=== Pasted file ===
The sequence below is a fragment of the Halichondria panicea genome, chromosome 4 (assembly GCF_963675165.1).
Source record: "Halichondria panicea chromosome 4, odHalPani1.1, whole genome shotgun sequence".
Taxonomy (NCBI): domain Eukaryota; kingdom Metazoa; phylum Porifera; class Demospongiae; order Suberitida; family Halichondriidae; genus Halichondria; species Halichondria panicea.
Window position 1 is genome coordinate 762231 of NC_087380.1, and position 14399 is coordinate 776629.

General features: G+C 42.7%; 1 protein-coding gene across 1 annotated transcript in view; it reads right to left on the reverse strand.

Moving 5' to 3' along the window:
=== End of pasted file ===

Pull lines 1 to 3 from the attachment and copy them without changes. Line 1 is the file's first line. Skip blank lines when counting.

The sequence below is a fragment of the Halichondria panicea genome, chromosome 4 (assembly GCF_963675165.1).
Source record: "Halichondria panicea chromosome 4, odHalPani1.1, whole genome shotgun sequence".
Taxonomy (NCBI): domain Eukaryota; kingdom Metazoa; phylum Porifera; class Demospongiae; order Suberitida; family Halichondriidae; genus Halichondria; species Halichondria panicea.